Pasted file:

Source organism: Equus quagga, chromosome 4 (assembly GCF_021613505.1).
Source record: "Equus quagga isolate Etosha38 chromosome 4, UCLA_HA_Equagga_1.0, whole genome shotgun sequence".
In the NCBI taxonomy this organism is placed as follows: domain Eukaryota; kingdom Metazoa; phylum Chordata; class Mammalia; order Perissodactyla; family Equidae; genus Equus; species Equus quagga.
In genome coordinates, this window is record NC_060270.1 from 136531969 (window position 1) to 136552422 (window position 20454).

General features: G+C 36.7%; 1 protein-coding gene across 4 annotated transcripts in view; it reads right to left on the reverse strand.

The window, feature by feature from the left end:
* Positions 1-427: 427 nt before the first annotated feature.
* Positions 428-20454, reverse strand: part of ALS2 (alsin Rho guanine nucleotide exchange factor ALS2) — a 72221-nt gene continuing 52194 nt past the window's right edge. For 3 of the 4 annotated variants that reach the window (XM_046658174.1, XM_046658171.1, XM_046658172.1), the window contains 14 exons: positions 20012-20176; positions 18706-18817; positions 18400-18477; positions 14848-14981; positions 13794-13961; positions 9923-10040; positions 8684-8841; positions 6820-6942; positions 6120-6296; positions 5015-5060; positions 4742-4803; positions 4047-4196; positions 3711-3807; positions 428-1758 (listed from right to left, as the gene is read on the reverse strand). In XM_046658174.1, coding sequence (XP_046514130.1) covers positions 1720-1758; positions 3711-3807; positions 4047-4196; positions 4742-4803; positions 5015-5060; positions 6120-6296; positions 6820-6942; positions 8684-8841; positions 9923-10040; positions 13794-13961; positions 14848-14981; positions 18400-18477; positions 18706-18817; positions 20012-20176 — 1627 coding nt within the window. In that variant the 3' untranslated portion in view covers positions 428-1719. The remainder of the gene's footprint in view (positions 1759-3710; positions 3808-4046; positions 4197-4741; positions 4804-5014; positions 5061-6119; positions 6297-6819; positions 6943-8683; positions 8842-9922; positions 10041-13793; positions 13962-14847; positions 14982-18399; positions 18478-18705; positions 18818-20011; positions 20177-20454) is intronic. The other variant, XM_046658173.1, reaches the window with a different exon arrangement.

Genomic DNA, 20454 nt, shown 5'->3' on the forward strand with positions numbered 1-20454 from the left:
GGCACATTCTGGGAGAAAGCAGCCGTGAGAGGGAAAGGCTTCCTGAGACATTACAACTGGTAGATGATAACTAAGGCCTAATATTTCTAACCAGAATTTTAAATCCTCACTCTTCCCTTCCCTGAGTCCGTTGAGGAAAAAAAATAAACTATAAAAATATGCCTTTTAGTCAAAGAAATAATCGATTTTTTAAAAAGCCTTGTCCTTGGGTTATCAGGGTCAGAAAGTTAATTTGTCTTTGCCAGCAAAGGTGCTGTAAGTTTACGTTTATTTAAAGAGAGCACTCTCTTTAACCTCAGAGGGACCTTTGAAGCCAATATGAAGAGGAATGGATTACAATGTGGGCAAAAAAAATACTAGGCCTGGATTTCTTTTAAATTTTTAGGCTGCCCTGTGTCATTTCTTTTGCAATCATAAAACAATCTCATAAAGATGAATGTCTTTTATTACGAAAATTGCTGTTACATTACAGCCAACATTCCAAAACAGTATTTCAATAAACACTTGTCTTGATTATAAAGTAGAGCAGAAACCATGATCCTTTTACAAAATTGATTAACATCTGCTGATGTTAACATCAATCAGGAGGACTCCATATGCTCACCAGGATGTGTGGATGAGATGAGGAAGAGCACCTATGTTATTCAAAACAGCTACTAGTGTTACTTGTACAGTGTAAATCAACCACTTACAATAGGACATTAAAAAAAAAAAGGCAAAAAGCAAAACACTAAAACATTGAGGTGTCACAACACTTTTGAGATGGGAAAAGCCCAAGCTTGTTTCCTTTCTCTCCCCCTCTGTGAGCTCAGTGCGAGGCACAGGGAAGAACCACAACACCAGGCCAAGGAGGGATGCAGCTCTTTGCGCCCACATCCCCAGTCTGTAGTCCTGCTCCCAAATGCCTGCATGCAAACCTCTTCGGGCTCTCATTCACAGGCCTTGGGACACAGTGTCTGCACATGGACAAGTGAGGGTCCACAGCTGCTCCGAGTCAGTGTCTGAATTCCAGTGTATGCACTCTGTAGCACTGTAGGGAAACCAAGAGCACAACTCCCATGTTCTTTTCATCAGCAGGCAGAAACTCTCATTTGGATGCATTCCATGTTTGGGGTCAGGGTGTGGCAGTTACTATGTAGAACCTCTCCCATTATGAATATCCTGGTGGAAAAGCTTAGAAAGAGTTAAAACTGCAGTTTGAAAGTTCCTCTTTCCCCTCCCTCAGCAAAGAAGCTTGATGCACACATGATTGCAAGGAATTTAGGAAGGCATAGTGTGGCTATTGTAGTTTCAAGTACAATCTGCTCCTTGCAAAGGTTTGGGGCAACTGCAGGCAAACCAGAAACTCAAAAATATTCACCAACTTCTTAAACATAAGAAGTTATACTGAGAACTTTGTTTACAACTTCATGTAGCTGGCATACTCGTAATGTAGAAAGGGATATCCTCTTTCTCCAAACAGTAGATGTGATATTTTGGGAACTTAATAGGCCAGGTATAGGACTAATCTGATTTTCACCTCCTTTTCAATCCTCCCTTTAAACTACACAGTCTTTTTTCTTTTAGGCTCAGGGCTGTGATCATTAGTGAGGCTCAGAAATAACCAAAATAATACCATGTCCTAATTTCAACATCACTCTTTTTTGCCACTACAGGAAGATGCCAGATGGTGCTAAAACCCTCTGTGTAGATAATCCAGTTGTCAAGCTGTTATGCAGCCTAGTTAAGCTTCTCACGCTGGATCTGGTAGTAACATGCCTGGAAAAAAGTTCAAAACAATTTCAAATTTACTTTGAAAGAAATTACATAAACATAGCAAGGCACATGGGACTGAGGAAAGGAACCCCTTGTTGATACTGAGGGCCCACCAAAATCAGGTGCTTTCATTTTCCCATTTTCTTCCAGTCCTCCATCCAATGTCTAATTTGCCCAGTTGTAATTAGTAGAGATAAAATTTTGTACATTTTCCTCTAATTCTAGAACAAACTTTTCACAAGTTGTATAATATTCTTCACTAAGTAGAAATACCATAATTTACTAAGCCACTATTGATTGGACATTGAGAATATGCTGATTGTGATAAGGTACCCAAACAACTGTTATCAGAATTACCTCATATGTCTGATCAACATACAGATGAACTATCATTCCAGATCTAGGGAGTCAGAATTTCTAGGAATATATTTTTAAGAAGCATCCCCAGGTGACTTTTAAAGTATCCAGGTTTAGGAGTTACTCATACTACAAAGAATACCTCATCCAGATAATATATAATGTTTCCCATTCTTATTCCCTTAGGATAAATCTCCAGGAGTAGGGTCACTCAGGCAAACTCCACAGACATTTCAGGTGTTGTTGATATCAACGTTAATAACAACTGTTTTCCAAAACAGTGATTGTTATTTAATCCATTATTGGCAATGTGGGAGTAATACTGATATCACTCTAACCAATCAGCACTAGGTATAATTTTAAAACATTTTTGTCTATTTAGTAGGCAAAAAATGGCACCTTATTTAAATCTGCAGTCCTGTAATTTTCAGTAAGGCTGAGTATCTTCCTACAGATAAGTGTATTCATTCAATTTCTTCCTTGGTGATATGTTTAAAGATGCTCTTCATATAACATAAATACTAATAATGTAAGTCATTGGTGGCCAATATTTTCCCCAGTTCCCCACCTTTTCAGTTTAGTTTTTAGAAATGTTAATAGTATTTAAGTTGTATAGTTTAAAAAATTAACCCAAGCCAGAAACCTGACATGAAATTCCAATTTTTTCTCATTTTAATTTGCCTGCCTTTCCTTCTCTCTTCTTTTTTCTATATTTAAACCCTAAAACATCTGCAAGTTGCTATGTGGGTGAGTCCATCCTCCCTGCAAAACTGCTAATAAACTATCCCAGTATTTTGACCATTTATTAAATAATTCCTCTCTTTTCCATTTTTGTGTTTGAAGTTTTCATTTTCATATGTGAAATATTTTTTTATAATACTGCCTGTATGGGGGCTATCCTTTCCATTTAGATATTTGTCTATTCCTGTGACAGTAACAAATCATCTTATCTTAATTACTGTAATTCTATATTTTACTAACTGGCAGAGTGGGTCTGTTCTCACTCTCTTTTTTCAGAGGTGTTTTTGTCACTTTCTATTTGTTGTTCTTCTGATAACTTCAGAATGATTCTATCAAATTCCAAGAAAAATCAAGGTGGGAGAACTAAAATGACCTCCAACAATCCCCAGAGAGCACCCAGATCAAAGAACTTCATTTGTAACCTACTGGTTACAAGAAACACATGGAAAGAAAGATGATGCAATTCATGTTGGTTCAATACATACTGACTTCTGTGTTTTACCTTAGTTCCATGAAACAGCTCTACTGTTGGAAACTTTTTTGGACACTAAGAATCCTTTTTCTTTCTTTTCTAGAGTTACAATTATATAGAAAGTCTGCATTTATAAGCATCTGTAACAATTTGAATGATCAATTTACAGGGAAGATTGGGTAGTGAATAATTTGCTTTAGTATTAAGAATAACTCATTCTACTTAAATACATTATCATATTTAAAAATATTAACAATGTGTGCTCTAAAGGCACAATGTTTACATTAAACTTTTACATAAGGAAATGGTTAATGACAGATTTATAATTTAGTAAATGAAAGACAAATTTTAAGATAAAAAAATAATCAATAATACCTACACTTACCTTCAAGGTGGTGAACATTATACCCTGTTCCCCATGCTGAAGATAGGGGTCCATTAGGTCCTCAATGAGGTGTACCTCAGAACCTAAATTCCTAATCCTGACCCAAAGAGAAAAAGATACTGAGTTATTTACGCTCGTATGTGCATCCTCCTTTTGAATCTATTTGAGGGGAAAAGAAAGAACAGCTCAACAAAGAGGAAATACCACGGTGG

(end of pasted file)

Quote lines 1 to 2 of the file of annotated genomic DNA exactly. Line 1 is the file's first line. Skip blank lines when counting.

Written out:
Source organism: Equus quagga, chromosome 4 (assembly GCF_021613505.1).
Source record: "Equus quagga isolate Etosha38 chromosome 4, UCLA_HA_Equagga_1.0, whole genome shotgun sequence".